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E is for Eggs

Farm life...chickens. They add up to fresh eggs. It's a win-win.

Before we bought our farm, I didn't understand the hype about fresh eggs. I just knew we wanted chickens and fresh eggs.

The first cracked eggs were an epiphany. Bright yolks, firm whites. No running. Delightful flavor. And I knew what the chickens had been eating. There were no unhealthy additives in their feed. The eggs were healthy food for friends and family.


There is a date on every egg carton. An expiration date, you say. But, did you know that there should be two dates? Don't be confused.

One date may be a Julian date. What does that mean?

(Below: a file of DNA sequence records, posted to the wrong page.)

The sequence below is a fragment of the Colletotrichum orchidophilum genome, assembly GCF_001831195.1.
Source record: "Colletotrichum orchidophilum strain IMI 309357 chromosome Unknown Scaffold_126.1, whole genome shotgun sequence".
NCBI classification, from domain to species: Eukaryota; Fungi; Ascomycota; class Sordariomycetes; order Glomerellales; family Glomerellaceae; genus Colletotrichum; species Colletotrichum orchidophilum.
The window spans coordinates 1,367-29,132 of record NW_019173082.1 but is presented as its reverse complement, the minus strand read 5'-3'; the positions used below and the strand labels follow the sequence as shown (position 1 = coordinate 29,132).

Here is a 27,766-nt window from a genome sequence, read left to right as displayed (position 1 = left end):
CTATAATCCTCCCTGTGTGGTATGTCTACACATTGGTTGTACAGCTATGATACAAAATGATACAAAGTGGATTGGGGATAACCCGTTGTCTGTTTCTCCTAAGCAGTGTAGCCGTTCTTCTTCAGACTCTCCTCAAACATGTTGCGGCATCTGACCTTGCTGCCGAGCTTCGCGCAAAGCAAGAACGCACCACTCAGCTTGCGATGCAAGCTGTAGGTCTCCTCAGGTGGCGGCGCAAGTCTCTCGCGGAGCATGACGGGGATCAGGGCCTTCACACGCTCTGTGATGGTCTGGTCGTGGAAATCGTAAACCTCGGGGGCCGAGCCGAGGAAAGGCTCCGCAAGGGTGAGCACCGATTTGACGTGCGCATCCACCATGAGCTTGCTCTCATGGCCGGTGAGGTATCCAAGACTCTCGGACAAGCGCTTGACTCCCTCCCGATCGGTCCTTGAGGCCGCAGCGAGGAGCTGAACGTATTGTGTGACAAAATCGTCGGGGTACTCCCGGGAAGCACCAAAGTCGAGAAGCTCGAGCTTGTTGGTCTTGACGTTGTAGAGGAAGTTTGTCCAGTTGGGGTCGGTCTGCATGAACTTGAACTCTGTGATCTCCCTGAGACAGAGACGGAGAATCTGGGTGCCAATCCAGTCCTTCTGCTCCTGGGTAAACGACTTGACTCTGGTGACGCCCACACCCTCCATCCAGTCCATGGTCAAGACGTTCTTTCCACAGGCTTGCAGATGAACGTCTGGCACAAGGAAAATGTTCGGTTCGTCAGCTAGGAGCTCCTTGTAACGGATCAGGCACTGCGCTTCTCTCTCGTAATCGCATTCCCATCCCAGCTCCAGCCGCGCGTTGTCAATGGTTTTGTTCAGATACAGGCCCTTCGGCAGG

Think of how many days there are in a year.

001 is January 1

365 is December 31

For example, the carton may bear the following numbers:

100 May 22

This means that the eggs were packed on day 100 of the year (April 10). The date "May 22" means they can be sold until May 22 (which is 6 weeks later)!

Stay as far before the May 22 date as possible. That's the expiration date or deadline date. Stay as close to the 100 (April 10) packing date as possible. If you're confused, refer to a Julian calendar when purchasing eggs. Some folks carry a wallet-size calendar just for this purpose.


Place an egg in a bowl of water. If it lays on its side at the bottom of the bowl, it's fresh.

If it stands upright on the bottom of the bowl, it's still fine to eat, but it's not quite as fresh. Eat it soon.

If it floats to the top, throw it away!

Welcome to the world of farm fresh eggs.

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